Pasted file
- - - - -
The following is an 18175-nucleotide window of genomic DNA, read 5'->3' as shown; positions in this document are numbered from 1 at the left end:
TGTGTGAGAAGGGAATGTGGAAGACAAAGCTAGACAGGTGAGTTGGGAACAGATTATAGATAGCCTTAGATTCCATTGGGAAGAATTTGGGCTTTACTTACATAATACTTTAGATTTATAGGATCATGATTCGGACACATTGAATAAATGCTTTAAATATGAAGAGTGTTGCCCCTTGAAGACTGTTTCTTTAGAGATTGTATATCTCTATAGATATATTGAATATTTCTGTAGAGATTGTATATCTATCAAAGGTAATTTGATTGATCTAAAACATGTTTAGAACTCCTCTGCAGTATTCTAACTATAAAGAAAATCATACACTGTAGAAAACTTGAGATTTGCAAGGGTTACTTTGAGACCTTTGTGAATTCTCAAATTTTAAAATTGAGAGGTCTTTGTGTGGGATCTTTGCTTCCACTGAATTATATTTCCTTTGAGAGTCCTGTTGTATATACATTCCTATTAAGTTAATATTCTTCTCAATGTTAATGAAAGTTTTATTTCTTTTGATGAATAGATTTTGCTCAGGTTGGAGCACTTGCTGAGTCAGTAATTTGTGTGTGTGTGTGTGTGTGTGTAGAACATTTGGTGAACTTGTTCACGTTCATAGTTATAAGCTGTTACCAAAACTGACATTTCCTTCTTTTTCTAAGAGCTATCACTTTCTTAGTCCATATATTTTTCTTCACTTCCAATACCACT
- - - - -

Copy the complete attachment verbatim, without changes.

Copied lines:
The following is an 18175-nucleotide window of genomic DNA, read 5'->3' as shown; positions in this document are numbered from 1 at the left end:
TGTGTGAGAAGGGAATGTGGAAGACAAAGCTAGACAGGTGAGTTGGGAACAGATTATAGATAGCCTTAGATTCCATTGGGAAGAATTTGGGCTTTACTTACATAATACTTTAGATTTATAGGATCATGATTCGGACACATTGAATAAATGCTTTAAATATGAAGAGTGTTGCCCCTTGAAGACTGTTTCTTTAGAGATTGTATATCTCTATAGATATATTGAATATTTCTGTAGAGATTGTATATCTATCAAAGGTAATTTGATTGATCTAAAACATGTTTAGAACTCCTCTGCAGTATTCTAACTATAAAGAAAATCATACACTGTAGAAAACTTGAGATTTGCAAGGGTTACTTTGAGACCTTTGTGAATTCTCAAATTTTAAAATTGAGAGGTCTTTGTGTGGGATCTTTGCTTCCACTGAATTATATTTCCTTTGAGAGTCCTGTTGTATATACATTCCTATTAAGTTAATATTCTTCTCAATGTTAATGAAAGTTTTATTTCTTTTGATGAATAGATTTTGCTCAGGTTGGAGCACTTGCTGAGTCAGTAATTTGTGTGTGTGTGTGTGTGTGTGTAGAACATTTGGTGAACTTGTTCACGTTCATAGTTATAAGCTGTTACCAAAACTGACATTTCCTTCTTTTTCTAAGAGCTATCACTTTCTTAGTCCATATATTTTTCTTCACTTCCAATACCACT